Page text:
Motivation is something that we need to figure out for ourselves. For those of us who are hobby game-developers, this has to be an intrinsic motivation: we need to want to create for the sake of creating what we want to create.
I understand that this can be difficult, especially when time is limited. As someone with several hobbies, I'm lucky to have temporal separation of activity-availability. My neighbors don't want me playing music after about 8:00pm, so when that time rolls around, I know that it's time to stop drumming and do something else. Sometimes that's coding, sometimes it's hanging out with friends or playing a game or writing or knitting or whatever.
When it comes to choosing which hobby to practice, it's usually a moment-to-moment decision. If I'm playing a game and I get struck with an idea for my game, I'll drop everything and start coding. If I really just want to relax and watch TV or something, I'll stop coding and knit while I watch something. Whatever it is, I know that I have to take advantage of motivation when it comes, because my time is tight and I've a lot of hobbies that want my attention.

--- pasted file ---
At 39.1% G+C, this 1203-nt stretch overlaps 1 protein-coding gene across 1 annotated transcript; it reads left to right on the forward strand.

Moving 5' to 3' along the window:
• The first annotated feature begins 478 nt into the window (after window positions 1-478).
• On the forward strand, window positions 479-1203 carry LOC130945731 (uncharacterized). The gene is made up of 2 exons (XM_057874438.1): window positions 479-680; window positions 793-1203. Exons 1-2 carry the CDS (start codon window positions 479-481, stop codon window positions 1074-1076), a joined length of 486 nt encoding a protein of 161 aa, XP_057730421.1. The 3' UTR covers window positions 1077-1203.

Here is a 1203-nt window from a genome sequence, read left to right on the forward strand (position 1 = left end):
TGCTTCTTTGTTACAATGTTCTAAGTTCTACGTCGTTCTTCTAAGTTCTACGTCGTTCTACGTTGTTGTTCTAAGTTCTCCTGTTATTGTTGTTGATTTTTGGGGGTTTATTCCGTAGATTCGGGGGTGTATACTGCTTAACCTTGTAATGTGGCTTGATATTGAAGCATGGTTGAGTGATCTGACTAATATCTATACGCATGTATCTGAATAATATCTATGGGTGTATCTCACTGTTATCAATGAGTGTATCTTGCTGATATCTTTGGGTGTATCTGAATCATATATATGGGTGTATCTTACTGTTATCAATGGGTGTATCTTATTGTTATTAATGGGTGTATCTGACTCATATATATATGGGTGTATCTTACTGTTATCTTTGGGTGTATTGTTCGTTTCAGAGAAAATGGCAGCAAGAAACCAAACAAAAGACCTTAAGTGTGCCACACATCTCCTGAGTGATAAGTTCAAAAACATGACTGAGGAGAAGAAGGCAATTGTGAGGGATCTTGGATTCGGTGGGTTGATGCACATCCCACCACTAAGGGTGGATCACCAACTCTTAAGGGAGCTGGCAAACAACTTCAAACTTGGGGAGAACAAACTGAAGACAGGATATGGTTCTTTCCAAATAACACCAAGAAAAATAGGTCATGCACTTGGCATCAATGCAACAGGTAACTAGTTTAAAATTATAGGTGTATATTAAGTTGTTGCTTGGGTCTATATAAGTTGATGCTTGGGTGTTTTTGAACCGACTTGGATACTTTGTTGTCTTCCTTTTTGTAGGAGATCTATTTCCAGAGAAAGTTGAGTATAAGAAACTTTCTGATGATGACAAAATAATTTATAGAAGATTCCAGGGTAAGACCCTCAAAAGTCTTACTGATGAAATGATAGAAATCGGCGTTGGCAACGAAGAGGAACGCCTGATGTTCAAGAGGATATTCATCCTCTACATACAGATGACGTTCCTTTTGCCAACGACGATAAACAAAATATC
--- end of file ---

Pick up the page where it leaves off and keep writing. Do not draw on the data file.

Finally, when coding, I find that once the groundwork has been laid I can spend less time coding to see a tangible result. Tonight, for example, I spent about 10 minutes coding a new, albeit small, feature, maybe 10 more minutes cleaning up code to make it fit a bit nicer and remove duplicate code, and it's something that I was able to test, tweak, and get working well within a half-hour. That felt nice. Being able to see and use the changes that you make, the features you implement, makes motivating yourself to continue easier. That's one of the problems with going through a big reference book: you often don't see the results right away, and it's easy to feel like you're spending all of this energy spinning your wheels but you're not getting anywhere.
To fix that, whenever I'm going through a book or tutorial or what-have-you, trying to implement something new or some new way of doing something, I always implement and iterate. If I can't see what I'm doing, what the code is doing, then I'm just copying. I need to understand. Sometimes, in doing this, I come up with better ideas (or ideas that work better for my needs) and hey, I've actually learned something. Sometimes, I end up using a piece of tutorial code as a sort of library (like this little piece of functionality that I recently adopted), but in implementing it, I've expanded on what, before, was a much simpler or less-functional piece of code, and hopefully I've picked up on programming practices, techniques, or something-else that I can use in future projects.
This is just what works for me, and what keeps me typing away when I could probably be doing other things (or doing other things, I suppose, when I could be typing).